I can't believe that any movie starring Hugh Laurie and Catherine Keener can be bad, particularly if it's a comedy, so I'm looking forward to The Orangesdirected by Julian Farino.  Ditto for Emily Blunt who's latest movie is Your Sister's Sister, directed by Lynn Shelton.  The political thriller Page Eight, directed and written by David Hare and starring Bill Nighy, Ralph Fiennes, Judy Davis and Rachel Weisz looks terrific. I have one animated film on my roster - an intriguing Czech movie called Alois Nebel, directed by Tomáš Lunák. Set during the Cold War, it's about a train dispatcher and apparently quite a homage to the movie Closely Watched Trains which I would easily put into my top ten list of movies set in train stations.

And my final film is by Canadian director Ingrid Veninger and it's called i am a good person/ i am a bad person. It's a drama about a mother and daughter's relationship falling apart as they travel to a film festival.

So I'll be seeing a little bit of everything. And this is the great thing about TIFF - real fans, who don't have corporate or film industry contacts, really can participate and see lots of great films. It just takes a bit of patience.  And the best parts of the whole experience are the conversations you have in line with other film buffs. The fun starts a week from today.  Can't wait.

Friday, 2 September 2011

My New Literary Crush: Michael Innes. . .

Michael Innes, where have you been all my life?

Well actually you've been lurking in the dark corners of my bookcases - part of a neglected group that was hidden behind another layer on my doublestacked shelves. Fortunately, (or desperately), I've had to cull my overflowing shelves lately and so discovered a few of his novels.  I can't remember when or where I bought them, but I must have read a glowing review somewhere.  And I'm delighted to have found such a treasure among my many unread books.

I love mysteries with a sense of humour and if it's of the academic or bibliophilic type, even better.  Which is why fiction written by authors who were also English professors (as John Innes Mackintosh Stewart, aka Michael Innes, was) are often so deliciously witty.  The New Sonia Wayward had me at the first mention of our protagonist's wonderfully silly and yet appropiate name - Colonel Ffolliot Petticate.  Folly and pettiness are certainly key themes that permeate this comedy of suspense.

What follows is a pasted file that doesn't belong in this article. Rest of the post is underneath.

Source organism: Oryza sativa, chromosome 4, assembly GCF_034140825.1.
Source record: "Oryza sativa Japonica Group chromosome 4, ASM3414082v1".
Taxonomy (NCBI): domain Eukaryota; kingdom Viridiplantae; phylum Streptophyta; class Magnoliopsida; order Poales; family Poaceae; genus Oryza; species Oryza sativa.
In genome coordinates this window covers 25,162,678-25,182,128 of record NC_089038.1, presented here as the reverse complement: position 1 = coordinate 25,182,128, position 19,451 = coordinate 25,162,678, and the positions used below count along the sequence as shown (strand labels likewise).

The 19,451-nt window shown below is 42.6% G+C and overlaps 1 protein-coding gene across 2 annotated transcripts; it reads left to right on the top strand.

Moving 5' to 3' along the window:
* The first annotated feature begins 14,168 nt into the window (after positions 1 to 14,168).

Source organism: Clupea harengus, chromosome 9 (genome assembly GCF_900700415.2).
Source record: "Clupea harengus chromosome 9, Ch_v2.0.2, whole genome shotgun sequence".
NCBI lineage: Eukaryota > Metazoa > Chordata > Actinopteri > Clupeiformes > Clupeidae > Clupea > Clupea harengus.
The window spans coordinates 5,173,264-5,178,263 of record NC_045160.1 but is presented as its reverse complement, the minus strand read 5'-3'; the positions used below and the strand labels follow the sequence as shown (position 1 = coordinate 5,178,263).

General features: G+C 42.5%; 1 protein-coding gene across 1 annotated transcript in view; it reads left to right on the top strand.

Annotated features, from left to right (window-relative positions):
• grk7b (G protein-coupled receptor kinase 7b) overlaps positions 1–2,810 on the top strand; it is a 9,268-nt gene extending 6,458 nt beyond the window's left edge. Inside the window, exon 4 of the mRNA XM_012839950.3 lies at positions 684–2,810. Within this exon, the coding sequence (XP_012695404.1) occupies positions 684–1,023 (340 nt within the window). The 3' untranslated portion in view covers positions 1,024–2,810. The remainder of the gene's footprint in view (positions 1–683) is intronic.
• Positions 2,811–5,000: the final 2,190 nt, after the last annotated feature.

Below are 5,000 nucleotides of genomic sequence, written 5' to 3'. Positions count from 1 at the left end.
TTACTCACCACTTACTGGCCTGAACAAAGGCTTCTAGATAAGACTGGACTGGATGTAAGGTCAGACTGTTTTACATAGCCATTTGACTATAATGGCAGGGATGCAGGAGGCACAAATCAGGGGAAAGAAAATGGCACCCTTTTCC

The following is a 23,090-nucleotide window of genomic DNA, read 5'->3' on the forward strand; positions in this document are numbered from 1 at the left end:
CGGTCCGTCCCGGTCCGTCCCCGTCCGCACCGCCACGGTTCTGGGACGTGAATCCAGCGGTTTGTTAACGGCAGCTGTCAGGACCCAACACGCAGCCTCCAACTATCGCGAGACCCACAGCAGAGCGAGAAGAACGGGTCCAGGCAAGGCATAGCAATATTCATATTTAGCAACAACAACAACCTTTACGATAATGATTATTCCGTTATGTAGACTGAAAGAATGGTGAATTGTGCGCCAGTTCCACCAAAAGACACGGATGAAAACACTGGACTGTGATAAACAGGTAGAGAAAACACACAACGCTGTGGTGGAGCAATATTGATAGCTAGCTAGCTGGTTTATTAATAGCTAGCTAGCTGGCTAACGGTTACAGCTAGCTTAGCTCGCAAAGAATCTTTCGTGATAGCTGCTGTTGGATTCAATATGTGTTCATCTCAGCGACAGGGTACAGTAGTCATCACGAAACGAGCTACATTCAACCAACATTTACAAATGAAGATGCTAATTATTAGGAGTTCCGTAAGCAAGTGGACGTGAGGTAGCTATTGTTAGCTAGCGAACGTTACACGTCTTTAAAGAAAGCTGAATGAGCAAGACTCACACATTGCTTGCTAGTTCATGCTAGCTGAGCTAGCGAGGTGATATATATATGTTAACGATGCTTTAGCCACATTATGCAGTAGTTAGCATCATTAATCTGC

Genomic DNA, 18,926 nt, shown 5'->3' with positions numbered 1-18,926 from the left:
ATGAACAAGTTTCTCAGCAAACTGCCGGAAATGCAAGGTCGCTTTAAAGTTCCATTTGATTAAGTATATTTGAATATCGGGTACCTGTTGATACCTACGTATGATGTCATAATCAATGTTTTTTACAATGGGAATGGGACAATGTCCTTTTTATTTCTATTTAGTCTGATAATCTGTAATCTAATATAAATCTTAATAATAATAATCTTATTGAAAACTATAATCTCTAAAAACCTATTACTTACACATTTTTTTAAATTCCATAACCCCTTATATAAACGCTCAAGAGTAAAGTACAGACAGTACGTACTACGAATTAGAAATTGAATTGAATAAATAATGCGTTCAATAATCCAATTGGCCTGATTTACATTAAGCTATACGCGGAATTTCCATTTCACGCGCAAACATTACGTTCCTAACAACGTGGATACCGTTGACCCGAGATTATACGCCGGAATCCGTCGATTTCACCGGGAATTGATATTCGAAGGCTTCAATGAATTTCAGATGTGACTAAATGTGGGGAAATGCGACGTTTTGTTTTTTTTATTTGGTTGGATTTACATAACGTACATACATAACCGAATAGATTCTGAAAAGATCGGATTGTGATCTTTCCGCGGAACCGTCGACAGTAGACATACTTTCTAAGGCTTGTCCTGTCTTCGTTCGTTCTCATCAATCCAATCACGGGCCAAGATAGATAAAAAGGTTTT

In the opening paragraph, Sonia Wayward - Petticate's wife - has just died of natural causes while the couple was sailing in the English Channel. Something of their married life can be gleaned by what Petticate does next. After a careful consideration of how many of the suddenly extra pork chops now available for dinner he should eat, he takes his wife's clothes off, puts on her bathing suit and calmly tips her body overboard. When Petticate returns home to the small English village of Snigg's Green, he lies to his neighbours, telling them his wife is just on an extended trip and can't be contacted.  Sonia was a successful writer of romances and the main breadwinner.  She left an unfinished manuscript which Petticate, worried his income and way of life are about to disappear, tries to finish.  He finds he quite enjoys the writing and believes in his talent. But his nerves are being stretched to the limit;  he is under constant pressure from the police, Sonia's editor, and a famous sculptor to produce his wife, not to mention the unsettling presence of his two sinister servants who simply will not leave the house, even after being fired.

There are certainly shades of The Talented Mr. Ripley (published five years earlier), in The New Sonia Wayward.  Petticate shares Tom Ripley's growing ego, his paranoia, and even at times his touching vulnerability.  But Innes has a far more comic touch and the predicaments that Petticate finds himself in as a result of his lies and deceptions are very funny indeed, especially the last and most fitting one.

I'm hooked.  I have two other Innes books to read - another standalone novel, From London Far, and Hamlet, Revenge!, one of his Inspector Appleby mysteries.  If they prove to be as equally enjoyable, then this is going to be a very long affair.  Innes was quite prolific and the House of Stratus editions are very handsome indeed.